Hearing assessment was done by general ear examination and Pure Tone Audiometry so as to determine hearing function, the degree, type and configuration of a hearing loss if any. The guidelines from The British society of audiology were used for ear examination [9] and pure tone audiometry [10]. General ear examination was done using otoscopy followed by Pure tone audiometry using manual audiometry. The instrument was made to deliver pure tone of variable frequency and intensity using earphones. Assessment was made at 1000 Hz, 2000Hz, 4000Hz, 8000Hz, 500Hz and 250 Hz in that order. The intensity was varied for each frequency and the patient was instructed to signal when he hears the sound. Intensity at which patients hears the sound was taken as patient's hearing threshold for that frequency. Both air and bone conduction testing was done. The results were charted as audiograms and classified based on the hearing threshold as mild (20 to 30 dB), moderate (31 to 60dB), moderately- severe (61 to 70dB), severe (71 to 90dB), profound (>91dB), total deafness (no hearing).

Peripheral neuropathy assessment was done using clinical scoring system (Diabetic Neuropathy Symptom Score-DNS). DNS was used as it was more sensitive [11] than other clinical scoring systems. Using questionnaire DNS was evaluated which included unsteadiness in gait, pain or burning or aching sensation of the feet or legs, prickling sensation of the feet or leg, numbness in feet or legs. It has maximum 4 points, and if DNS [greater than or equal to] 1 it was labeled as neuropathy. Nerve conduction study is a noninvasive and objective test used to measure the nerve function. Nihon Kohedn Electromyography machine was used throughout. The study room temperature was kept at 23 [+ or -] 2[degrees]C. The simplified nerve conduction studies protocol [12] was followed in recording amplitudes. It involved recording the amplitudes, velocity and latencies of three sensory nerves (sural, ulnar, and median). Nerve conduction study procedure [13] was explained to the patient. Limb was placed in relaxed and comfortable position. Limb temperature noted and if cold, it was warmed. Recording and stimulating electrodes were placed on the correct sites using anatomical guide. Antidromic method was used in which recording of compound nerve action potential was done distally and stimulation of the nerve proximally. The proximal nerve fibers were stimulated. Latency measured from the onset of stimulus to the peak of the major negative deflection of the sensory compound nerve action potential. Peak to peak amplitude of the evoked nerve potential was measured. Length of the nerve was measured and conduction velocity calculated by ratio of length of the nerve and latency. Results were tabulated and compared with normal values.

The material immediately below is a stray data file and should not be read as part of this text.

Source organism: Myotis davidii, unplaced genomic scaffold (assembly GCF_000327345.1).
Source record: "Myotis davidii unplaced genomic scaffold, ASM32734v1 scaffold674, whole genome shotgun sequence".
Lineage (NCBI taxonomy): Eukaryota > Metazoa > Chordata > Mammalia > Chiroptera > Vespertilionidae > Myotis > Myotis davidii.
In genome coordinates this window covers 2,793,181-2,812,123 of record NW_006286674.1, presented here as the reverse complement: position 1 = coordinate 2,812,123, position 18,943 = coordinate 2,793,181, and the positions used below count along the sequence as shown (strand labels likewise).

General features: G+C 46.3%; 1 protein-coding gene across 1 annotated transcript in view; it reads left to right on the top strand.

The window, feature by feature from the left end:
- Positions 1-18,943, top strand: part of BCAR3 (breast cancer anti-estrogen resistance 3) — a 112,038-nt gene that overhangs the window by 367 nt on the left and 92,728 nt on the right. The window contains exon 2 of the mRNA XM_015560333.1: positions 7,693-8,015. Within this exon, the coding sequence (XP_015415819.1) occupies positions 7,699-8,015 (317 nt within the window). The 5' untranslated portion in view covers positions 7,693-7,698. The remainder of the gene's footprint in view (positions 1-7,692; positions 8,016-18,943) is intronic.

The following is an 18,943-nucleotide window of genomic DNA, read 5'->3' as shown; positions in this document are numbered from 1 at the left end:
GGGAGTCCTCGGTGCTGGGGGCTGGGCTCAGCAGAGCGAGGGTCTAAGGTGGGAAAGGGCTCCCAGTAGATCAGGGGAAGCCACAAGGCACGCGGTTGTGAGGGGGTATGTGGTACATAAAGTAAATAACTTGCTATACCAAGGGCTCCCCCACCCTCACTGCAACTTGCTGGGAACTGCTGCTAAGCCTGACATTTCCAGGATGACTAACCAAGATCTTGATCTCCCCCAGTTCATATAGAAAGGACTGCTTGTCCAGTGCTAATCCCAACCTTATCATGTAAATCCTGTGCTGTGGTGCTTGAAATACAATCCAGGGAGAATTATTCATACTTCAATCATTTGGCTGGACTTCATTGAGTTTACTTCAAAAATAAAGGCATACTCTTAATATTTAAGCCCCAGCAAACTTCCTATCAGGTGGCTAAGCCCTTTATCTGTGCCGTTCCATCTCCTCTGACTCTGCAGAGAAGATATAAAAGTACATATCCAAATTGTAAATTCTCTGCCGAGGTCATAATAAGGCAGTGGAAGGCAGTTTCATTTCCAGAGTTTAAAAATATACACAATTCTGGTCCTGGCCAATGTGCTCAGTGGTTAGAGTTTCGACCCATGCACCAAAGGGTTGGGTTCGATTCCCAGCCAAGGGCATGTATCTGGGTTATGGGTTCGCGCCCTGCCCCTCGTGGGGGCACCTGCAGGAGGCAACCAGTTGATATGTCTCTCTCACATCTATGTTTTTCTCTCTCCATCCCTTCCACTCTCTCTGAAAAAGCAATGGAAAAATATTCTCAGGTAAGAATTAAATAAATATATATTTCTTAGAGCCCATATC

Then HbA1c level were determined in all the subjects. 5ml of blood was drawn for analysis of serum concentration of HbA1c by standard laboratory methods. Results were tabulated. Data was statistically analyzed using Pearson correlation coefficient.

Results